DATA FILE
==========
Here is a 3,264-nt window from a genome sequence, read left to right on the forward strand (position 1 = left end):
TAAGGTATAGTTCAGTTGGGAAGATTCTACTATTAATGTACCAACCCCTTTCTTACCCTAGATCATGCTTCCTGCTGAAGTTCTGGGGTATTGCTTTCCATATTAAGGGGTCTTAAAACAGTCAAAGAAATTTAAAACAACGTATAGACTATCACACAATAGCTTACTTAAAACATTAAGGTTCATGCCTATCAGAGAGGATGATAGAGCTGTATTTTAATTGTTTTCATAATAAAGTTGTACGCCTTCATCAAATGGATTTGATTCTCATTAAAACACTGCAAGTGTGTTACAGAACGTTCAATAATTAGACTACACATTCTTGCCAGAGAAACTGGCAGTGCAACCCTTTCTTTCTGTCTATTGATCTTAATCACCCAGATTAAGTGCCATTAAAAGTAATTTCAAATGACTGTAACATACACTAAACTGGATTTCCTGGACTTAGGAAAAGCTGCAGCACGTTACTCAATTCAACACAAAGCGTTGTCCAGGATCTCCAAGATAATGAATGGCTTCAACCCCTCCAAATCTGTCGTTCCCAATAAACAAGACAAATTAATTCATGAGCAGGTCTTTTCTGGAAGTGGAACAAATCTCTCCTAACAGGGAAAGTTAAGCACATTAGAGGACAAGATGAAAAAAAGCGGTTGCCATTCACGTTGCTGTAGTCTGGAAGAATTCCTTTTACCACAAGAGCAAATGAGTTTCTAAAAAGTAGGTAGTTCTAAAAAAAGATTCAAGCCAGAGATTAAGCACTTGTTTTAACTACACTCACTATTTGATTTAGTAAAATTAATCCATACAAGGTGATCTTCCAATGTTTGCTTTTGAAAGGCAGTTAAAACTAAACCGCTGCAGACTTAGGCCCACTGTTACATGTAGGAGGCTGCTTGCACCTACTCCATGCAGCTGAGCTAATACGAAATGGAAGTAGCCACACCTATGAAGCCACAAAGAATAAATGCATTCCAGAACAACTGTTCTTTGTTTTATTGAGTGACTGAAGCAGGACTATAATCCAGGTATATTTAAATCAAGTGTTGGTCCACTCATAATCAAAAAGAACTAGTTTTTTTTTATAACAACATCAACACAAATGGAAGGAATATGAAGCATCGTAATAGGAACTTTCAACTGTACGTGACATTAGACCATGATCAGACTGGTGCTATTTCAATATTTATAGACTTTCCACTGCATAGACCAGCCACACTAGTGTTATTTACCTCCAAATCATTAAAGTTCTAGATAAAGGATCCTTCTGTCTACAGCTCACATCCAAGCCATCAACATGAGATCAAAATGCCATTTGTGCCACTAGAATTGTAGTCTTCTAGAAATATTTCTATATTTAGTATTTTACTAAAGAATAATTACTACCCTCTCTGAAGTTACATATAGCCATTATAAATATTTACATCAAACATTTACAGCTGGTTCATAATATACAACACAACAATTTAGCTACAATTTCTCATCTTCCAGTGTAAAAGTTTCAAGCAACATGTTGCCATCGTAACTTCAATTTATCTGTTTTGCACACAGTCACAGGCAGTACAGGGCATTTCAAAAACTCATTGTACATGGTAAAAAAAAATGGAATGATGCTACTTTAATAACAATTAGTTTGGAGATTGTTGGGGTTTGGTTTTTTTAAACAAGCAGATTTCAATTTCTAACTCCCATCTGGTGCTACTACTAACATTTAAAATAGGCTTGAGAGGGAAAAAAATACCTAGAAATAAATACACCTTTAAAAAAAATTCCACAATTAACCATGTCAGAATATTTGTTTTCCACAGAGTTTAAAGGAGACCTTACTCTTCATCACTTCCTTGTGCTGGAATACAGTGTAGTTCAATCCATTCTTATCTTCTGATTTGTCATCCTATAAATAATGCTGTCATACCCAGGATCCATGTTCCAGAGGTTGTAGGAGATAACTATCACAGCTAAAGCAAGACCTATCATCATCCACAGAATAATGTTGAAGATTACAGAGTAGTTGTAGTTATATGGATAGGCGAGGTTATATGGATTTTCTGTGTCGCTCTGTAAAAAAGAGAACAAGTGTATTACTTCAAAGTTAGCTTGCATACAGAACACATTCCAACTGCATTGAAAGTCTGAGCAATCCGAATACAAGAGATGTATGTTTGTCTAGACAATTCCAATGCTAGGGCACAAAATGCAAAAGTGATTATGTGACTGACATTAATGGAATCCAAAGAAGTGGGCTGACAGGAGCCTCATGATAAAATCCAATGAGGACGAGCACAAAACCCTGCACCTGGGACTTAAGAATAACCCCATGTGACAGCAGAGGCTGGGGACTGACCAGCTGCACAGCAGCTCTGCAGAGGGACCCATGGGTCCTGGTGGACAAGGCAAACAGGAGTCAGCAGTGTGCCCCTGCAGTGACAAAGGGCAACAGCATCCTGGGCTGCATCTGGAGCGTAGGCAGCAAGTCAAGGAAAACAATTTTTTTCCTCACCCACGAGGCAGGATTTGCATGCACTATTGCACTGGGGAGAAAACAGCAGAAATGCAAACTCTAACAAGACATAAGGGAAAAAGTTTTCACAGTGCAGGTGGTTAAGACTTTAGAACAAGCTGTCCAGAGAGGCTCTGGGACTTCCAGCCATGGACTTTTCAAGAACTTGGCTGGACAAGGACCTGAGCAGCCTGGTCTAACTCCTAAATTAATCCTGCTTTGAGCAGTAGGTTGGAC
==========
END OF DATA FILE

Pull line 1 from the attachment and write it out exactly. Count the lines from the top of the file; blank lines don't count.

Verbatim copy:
Here is a 3,264-nt window from a genome sequence, read left to right on the forward strand (position 1 = left end):